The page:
A Podcast by BBB of the Tri-Counties https://www.bbb.org/local-bbb/bbb-of-… A BIG thank you to Ayers Automotive Repairs in Santa Barbara for supporting this podcast. https://www.ayersrepairs.com
Tips for Buying New Tires:
● Assess your current set of tires.
For starters, determine whether you need new tires. Try the “Lincoln test” if you’re unsure. Place a penny upside down into the tread of your tires. If you can see the top of Abe’s head, your tires should be replaced immediately. If the tread falls somewhere on his forehead, you should plan to buy new tires in the next few months. Even if the tread is thick enough, uneven wear, flaking, cracks, bulges, or other damage can all indicate you need new tires. Finally, if your tires are over six years old, vehicle manufacturers recommend replacing them, no matter their condition.
● Get to know tire types.
The type of tire you need will depend on the weather conditions you drive in and how you use your vehicle.
○ All-season tires: Most vehicles have all-season tires designed to work reasonably well in most weather conditions. They can handle some mud, snow, and slush.
○ Winter tires: If you live in a climate with frequent snow and ice, winter tires might be a better choice. They are more effective in deep snow.
○ Summer tires: These tires are best for warm weather climates. This kind of tire shouldn’t be driven if temperatures dip below freezing.
○ All-terrain tires: These are used mainly for four-wheel drive vehicles. They are great for off-roading but not meant for extended highway driving.
○ High-performance tires: These are designed with high-speed handling in mind, but they wear out quicker than “regular” tires. They may be a good choice if you drive a sports car. But they aren’t ideal for your everyday grocery store runs.
● Check out tread wear warranties.
You can find treadwear ratings on a tire’s sidewall. The higher the number, the longer the tire is supposed to last. Most tires have manufacturing quality and defect warranties, but some have a tread life warranty. In most cases, if your tires wear out before your reach the mileage number, you can get a credit towards a new set of the same tires. Shop around. Consider cost, convenience, and customer service when choosing where to buy your tires. Warehouse clubs, online sellers, tire dealers, car dealerships, and local shops all sell tires and have their pros and cons. If you’re looking for something specialized and unique, a local tire shop might be your best option, though you’ll probably pay a little more. Warehouse clubs and online sellers may offer more competitive prices, but their selections might be limited. Car dealerships provide convenience, but they aren’t the cheapest option, and you’ll likely have no choice but to buy original equipment tires. In the end, where you purchase your tires will depend on the kind of tires you want and your personal preferences.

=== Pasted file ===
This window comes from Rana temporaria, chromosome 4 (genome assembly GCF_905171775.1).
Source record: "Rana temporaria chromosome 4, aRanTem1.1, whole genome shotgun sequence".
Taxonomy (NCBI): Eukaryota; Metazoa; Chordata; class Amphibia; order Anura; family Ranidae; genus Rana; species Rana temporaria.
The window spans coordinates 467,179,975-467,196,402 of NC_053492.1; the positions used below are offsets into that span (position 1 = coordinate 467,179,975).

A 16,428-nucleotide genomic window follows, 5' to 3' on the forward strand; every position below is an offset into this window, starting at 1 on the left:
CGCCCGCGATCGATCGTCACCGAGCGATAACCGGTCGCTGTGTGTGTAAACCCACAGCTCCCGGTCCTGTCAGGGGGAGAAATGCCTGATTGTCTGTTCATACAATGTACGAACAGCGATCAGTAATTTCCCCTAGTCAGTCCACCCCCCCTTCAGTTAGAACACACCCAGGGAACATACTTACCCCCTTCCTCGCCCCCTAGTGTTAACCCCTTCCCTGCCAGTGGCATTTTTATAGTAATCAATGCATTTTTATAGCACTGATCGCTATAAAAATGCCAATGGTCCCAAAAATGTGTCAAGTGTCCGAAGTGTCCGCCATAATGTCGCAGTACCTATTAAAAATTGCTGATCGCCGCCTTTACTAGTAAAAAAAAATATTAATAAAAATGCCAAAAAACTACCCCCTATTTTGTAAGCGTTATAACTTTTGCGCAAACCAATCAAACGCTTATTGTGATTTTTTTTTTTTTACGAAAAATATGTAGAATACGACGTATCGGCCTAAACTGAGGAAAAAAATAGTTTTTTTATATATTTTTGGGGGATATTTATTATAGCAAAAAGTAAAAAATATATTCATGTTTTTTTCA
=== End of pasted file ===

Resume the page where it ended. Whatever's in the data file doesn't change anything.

● Only purchase tires from a reputable seller.
Visit BBB.org to see business ratings and read customer reviews. Make sure you only do business with a tire vendor with a good reputation and plenty of positive reviews. A little research goes a long way in finding out if a company is trustworthy or if they employ questionable business practices. Speak with someone on the phone or in person and ask plenty of questions about tire selections, installation, and warranties. Note the level of customer service you receive during this initial interaction to determine how you’ll be treated during tire installation and after the sale.
● Keep an eye on the fees.
You’ll probably have to pay some extra fees on top of the cost of the tires. You’ll likely see installation charges, disposal fees for your old tires, and taxes on your final bill. Some vendors may ask you to pay for new tire stems and resetting the Tire Pressure Monitoring System. Still, others might offer add-on services like filling the tires with nitrogen and road hazard warranties. Review all the fees and add-ons carefully before you agree to buy.
● Inspect new tires upon installation.
Take a good look at your new tires before you leave the shop. Look for any signs of damage and make sure the directional tread is facing the same way on all four tires. After you’ve driven a few miles on the new tires, check the tire pressure for each tire to make sure it matches the numbers indicated in the car’s door jamb. If tires are not within the suggested range, take the vehicle back to the shop for inspection.
● Maintain your new tires to extend their life.
Regularly check your tire pressure, inspect the tires for signs of uneven wear and damage, and get regular tire rotations. These are all easy ways to keep your tires in good shape and make them last for as long as possible.
Until next time!
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